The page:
Hiring employees is a key step for a growing business, but it can be a complicated and time-consuming process. Aside from the obvious challenges of attracting talented candidates and assessing applicants, hiring also requires internal decisions on how to fit new employees into your company’s structure and raises questions about how to protect intellectual property. In addition, there are numerous rules and regulations around hiring and incentivizing employees that businesses must follow and need to include in these essential contracts.
It’s a lot for any business owner or executive to navigate, and that makes legal counsel a real asset when hiring. From addressing challenges to maintaining compliance with local, state, and federal laws, an attorney can streamline the process of growing your team. Here, we’ve outlined some of the main areas where legal assistance can provide an advantage for your business throughout the employee onboarding process.
Offer letters are the first step in onboarding any new hire. Ideally, offer letters should go beyond the basics of compensation and equity participation and describe the role’s responsibilities, expectations, and include any other information necessary to satisfy employee verification requirements. An attorney can guide you through all the applicable regulations and help you maintain transparency with new hires. That way there are no surprises once a new member joins your team.
Whether you rely on the default provisions of your locality or state or you draft your own, employment agreements are another important consideration when building your team. Some states have “at-will” employment provisions and others do not, so it’s important to understand what regulations apply whether or not you decide to create your own employment agreement.
These agreements are also a good place to include blanket non-compete, non-disclosure, or non-solicitation provisions, which will secure your business’s opportunities and ensure smoother diligence reviews by potential investors and lenders. An attorney can help you understand the relevant state and local laws, outline your rights and those of your new hires, and draft documents that work for your business’s needs.
A well-articulated employee manual is essential for every business. The employee manual sets down rules for a safe and efficient workplace, and many state and regulatory agencies require that businesses have one in place.
These days, larger companies expect their vendors to have one too, and often make manuals a requirement in their service agreements. By creating a clear set of expectations that your workforce can easily refer to, you can also minimize costly employee grievances and turnover.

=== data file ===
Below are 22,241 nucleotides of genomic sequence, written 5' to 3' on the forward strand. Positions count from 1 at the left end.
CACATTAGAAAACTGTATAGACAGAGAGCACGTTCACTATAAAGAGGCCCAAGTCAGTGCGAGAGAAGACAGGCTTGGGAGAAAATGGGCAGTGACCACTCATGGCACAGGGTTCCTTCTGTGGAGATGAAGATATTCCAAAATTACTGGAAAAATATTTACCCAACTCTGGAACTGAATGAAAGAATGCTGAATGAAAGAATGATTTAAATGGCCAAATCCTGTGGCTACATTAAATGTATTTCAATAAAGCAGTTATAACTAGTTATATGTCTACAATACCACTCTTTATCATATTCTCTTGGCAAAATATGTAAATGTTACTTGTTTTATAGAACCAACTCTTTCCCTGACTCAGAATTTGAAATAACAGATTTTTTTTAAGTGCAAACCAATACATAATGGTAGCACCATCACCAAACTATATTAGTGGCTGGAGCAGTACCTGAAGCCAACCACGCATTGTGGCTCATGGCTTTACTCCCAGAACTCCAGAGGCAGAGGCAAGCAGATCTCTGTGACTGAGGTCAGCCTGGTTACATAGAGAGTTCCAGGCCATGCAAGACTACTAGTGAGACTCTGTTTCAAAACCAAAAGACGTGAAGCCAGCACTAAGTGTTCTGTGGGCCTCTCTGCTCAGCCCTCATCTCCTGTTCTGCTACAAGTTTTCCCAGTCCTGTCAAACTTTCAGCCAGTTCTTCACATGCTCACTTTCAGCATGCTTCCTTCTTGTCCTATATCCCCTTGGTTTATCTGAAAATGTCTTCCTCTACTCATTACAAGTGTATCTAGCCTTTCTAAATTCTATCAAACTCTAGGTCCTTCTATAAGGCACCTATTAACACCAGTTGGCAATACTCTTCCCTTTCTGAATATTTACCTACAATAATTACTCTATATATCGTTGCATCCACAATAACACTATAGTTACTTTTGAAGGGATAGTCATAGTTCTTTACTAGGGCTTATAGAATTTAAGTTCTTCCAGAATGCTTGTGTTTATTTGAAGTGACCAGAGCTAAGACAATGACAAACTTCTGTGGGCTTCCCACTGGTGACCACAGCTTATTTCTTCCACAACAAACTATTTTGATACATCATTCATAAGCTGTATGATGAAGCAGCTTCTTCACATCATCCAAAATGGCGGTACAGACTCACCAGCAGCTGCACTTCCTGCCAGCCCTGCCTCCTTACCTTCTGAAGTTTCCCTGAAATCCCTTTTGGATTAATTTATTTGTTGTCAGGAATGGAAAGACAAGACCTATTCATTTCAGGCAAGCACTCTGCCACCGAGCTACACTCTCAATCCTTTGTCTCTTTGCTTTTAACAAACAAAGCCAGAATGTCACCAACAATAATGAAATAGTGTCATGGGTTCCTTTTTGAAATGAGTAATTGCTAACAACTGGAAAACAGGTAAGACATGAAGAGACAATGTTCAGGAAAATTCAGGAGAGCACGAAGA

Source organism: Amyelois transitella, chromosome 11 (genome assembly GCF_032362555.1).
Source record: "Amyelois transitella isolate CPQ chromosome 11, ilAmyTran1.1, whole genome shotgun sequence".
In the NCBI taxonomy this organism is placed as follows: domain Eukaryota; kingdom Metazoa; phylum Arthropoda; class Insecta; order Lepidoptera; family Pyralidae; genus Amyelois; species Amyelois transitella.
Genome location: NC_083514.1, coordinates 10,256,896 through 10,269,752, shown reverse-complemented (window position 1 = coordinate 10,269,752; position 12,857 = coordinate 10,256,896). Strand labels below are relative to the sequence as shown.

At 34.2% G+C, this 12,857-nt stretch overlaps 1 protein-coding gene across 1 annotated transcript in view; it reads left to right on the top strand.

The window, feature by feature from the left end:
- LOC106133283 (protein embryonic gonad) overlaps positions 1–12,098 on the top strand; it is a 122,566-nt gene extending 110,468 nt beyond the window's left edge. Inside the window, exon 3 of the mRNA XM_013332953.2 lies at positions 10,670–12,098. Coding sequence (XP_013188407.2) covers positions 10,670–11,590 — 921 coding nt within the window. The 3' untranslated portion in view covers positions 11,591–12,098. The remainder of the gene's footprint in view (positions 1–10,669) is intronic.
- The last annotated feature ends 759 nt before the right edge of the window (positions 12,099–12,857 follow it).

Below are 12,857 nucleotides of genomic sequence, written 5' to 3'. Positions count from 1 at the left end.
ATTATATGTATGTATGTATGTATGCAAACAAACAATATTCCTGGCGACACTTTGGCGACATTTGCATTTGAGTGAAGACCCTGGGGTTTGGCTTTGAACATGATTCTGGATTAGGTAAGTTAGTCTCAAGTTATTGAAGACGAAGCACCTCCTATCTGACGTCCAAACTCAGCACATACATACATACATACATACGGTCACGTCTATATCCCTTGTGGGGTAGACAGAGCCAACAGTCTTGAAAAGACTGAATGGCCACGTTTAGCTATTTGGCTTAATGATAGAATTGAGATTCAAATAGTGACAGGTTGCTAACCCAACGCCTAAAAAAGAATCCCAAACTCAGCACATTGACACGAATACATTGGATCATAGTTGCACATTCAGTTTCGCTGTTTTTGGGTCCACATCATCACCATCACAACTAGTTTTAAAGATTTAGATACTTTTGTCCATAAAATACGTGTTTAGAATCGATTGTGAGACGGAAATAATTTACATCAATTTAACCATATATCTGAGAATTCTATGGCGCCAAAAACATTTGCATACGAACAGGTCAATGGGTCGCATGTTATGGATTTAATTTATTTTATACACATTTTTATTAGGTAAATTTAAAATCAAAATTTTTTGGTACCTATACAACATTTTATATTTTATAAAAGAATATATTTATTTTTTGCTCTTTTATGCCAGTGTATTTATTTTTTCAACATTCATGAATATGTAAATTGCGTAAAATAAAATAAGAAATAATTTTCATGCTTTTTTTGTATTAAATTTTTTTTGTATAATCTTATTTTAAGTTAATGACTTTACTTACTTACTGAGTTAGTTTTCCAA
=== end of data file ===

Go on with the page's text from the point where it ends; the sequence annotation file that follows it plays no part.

The employee manual will help shape your workplace environment, so it should be well thought-out and comprehensive. By working with legal counsel, you’ll gain expert perspective about what topics to address and what regulatory obligations you need to fulfill with your manual. With a strong manual in place, you’ll have clear standards for your workplace and policies ready to handle potential issues.
Stock option grants allow an employee to own shares of your company, often at a reduced price, at a future date or after certain requirements have been met. Stock grants can be an effective way of incentivizing employees and other stakeholders, but there are many variables to consider when structuring them—qualified versus non-qualified grants, waiting periods, vesting schedules, and more. In addition, the choices you make when drafting these grants will have major taxation, fundraising, ownership, and regulatory implications for your company and the grantee.
Legal counsel can offer insight on best practices, outline the ramifications of various grant structures, and help you draft grants that meet your business’s specific needs and provide an attractive incentive to your employees.
An independent contractor agreement allows someone to perform work or services for your business without you hiring them as an employee. It’s an important distinction to make because independent contractors are responsible for paying their own Medicare and Social Security taxes, and an independent contracting agreement goes a long way toward ensuring that contractors won’t be misclassified as employees—placing the tax burden–and potential fines–on your company instead. In addition, these agreements cover provisions such as the contractor’s time and place obligations, compensation, and expense reimbursements.
The rise of the gig economy has led to increased scrutiny around independent contracting, and new laws, such as AB5 in California, have set stricter limits around how these arrangements can be utilized.